INDIANAPOLIS — The stage is set for a bountiful corn and
soybean harvest, according to the U.S. Department of Agriculture’s latest crop
report, which was reviewed by a panel of experts at the Indiana State Fair.
U.S. corn production is up 28 percent and soybean production
up 8 percent from 2012, according to the report. Winter wheat production is down
6 percent from 2012.
Agronomists and economists from Purdue University and
representatives from the USDA and the Indiana State Department of Agriculture
met at the Farm Bureau building to talk about the crop predictions and what they
mean for Hoosiers.
“This year, we have a 13.8-billion-bushel corn crop — that’s
a new record production for the United States,” said Greg Matli, state
statistician. “These are good, hard numbers.”
The corn yield prediction was 154.4 bushels per acre, the
highest average yield since 2009, followed by 2004.
The national soybean yield is estimated to be 3.26 billion
bushels. If this number is true, it would be the third-largest crop on
“It’s just wonderful to get back to something closer to
normal here in the Midwest,” said Chris Hurt, Purdue Extension economist. “It’s
really important to this state, it’s really important to agriculture and it’s
really important to the world.”
According to Hurt, farm incomes are likely to go down due to
the decrease in crop prices.
“Big crops bring lower prices,” he said. “This says farm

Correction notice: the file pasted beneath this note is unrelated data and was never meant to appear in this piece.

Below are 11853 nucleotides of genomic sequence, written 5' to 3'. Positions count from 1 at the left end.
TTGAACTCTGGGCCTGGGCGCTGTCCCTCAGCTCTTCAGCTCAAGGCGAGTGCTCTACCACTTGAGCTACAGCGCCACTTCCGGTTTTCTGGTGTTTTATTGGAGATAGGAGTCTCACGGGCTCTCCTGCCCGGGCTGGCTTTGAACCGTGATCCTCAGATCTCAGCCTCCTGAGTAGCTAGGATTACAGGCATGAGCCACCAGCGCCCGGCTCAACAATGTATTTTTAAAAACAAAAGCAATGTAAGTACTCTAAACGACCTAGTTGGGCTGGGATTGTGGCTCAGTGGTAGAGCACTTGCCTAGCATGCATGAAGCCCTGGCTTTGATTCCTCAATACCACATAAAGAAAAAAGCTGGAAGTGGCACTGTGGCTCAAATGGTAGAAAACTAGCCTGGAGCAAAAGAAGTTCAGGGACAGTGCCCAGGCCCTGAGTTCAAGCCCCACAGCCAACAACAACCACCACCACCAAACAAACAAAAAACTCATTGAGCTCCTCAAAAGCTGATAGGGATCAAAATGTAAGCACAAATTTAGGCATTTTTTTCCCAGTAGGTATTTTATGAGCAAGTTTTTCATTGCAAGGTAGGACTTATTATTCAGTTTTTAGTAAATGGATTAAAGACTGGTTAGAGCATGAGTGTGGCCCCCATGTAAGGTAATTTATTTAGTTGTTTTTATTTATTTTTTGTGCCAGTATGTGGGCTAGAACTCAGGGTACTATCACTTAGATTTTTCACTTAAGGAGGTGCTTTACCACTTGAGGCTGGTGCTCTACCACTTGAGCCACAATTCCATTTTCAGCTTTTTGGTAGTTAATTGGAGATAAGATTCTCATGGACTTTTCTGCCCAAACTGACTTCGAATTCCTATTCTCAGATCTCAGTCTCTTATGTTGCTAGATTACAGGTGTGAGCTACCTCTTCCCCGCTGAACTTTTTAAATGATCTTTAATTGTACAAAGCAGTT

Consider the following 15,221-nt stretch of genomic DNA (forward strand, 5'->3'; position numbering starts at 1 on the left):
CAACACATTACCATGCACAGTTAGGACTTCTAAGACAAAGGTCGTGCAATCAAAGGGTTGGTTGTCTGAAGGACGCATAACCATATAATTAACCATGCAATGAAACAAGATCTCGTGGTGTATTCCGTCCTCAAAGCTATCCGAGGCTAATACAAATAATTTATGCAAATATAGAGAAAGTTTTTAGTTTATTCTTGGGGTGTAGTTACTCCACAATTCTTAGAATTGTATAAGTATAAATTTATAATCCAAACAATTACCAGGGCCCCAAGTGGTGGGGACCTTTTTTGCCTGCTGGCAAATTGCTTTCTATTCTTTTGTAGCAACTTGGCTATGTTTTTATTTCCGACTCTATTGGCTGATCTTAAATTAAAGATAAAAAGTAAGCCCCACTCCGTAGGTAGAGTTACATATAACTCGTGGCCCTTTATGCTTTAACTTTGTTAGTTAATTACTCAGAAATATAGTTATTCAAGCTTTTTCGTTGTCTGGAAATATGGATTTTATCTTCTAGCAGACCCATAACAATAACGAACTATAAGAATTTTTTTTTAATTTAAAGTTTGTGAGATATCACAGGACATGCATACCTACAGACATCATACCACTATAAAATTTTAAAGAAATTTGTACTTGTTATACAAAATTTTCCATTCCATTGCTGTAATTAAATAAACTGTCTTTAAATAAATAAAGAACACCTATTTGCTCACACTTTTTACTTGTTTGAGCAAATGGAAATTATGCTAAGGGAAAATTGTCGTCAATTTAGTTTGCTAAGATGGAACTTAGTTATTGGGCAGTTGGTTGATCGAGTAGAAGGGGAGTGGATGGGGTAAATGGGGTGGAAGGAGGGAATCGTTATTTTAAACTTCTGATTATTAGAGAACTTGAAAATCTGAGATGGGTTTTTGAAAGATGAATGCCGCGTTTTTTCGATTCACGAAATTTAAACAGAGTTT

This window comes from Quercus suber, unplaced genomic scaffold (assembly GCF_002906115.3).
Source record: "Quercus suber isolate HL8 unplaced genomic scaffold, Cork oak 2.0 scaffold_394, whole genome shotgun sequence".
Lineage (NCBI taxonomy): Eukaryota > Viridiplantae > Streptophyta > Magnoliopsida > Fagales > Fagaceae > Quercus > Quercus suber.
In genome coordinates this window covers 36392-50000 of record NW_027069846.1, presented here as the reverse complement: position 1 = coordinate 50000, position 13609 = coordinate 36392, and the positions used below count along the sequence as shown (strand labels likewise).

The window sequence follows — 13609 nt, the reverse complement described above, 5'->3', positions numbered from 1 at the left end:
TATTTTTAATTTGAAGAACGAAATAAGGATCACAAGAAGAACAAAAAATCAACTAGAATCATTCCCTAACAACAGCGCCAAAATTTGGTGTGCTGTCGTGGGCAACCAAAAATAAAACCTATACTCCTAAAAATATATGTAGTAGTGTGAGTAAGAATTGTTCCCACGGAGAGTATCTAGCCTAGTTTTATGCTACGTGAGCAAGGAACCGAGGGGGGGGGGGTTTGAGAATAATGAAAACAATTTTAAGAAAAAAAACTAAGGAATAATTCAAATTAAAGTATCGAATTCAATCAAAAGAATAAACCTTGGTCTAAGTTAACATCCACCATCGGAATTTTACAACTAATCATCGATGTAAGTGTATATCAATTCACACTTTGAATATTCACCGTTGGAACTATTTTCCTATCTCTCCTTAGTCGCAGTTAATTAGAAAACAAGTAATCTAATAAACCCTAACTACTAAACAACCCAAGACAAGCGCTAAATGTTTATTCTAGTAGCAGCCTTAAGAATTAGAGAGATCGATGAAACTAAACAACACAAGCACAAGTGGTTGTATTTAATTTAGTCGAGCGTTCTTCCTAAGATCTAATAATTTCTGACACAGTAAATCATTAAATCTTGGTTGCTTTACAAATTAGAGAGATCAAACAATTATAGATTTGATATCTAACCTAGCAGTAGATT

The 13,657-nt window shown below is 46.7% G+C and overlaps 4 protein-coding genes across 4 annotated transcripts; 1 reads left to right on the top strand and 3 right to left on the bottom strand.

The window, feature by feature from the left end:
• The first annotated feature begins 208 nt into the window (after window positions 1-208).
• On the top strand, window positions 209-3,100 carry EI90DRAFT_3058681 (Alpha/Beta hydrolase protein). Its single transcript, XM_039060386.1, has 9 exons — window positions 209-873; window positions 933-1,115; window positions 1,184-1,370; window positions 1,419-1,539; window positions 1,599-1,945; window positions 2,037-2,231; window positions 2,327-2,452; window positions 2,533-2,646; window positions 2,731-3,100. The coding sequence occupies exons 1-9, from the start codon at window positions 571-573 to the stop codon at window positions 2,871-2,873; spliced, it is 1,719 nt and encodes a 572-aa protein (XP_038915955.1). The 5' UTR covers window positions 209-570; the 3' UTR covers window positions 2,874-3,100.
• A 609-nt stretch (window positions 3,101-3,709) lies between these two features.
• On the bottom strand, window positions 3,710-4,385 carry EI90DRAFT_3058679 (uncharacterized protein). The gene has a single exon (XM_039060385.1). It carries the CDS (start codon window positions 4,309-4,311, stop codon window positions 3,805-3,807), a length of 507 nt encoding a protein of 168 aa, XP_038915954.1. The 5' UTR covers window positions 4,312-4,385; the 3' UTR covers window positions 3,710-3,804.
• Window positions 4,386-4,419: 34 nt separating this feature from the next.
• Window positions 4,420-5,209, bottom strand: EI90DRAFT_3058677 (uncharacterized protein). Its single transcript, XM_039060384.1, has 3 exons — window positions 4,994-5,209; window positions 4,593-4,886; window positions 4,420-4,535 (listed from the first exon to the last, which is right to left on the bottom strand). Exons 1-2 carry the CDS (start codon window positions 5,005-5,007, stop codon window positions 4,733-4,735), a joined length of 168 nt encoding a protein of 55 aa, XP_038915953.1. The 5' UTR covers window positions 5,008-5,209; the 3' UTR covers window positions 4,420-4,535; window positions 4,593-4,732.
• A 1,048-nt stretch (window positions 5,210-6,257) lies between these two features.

incomes will go down. The good news is they’ve been at record-high levels. It’s
not a horrible fall. It’s not a collapse in farm incomes. It might be more like
the farm incomes we were seeing 2006 up to about 2008.”
Hurt said that Indiana and the U.S. are positioned well to
have successful exports this year if the crop turns out as the report predicts.
“I would say quality this year is overall very good,” he
said. “We’re going to have much lower prices. We’re really going to have
something to talk to our foreign buyers about.”
The lower prices also will benefit consumers in the
“It’s going to help start to moderate some of our basic food
ingredient prices,” Hurt noted. “Starting with baking and cereal products
related to wheat, corn, barley, oats and other cereal products.”
The economist added that raw ingredients in fats, oils, meat
and dairy products also will fall this year and into next year. He said that
while prices probably will not decrease at a retail level, there will be a lower
rate of inflation.
On the agronomic side, the late planting this year was one
of the main topics during the discussion.
“By itself that’s often construed as negative, but some of
us are fond of reminding growers that planting date by itself is not a great
predictor of yield,” said Bob Nielsen, Purdue Extension corn specialist.
“At least normal temperatures throughout the month of June
allowed crops to move along on development and not get any further behind.
Today, we’re still roughly one to two weeks behind normal development in terms
Nielsen said that pollination occurred in late July for corn
and the crop has had minimal heat stress.
“To say what a difference a year makes is a pretty huge
understatement this year,” said Jay Akridge, dean of the College of Agriculture
at Purdue. “Last year, most of our state was in exceptional or extreme drought.
This summer, we’ve had almost ideal conditions.”
Akridge said the most recent numbers show 75 percent of the
corn crop and 76 of soybeans are rated good to excellent. Soil moisture across
the state was adequate.
“All of that sets up potential for a huge crop,” he said.
“There’s a lot to sort out in terms of what this crop means for our state. But
it’s just good to have a crop to talk about this year, after last year and what
we dealt with the drought.”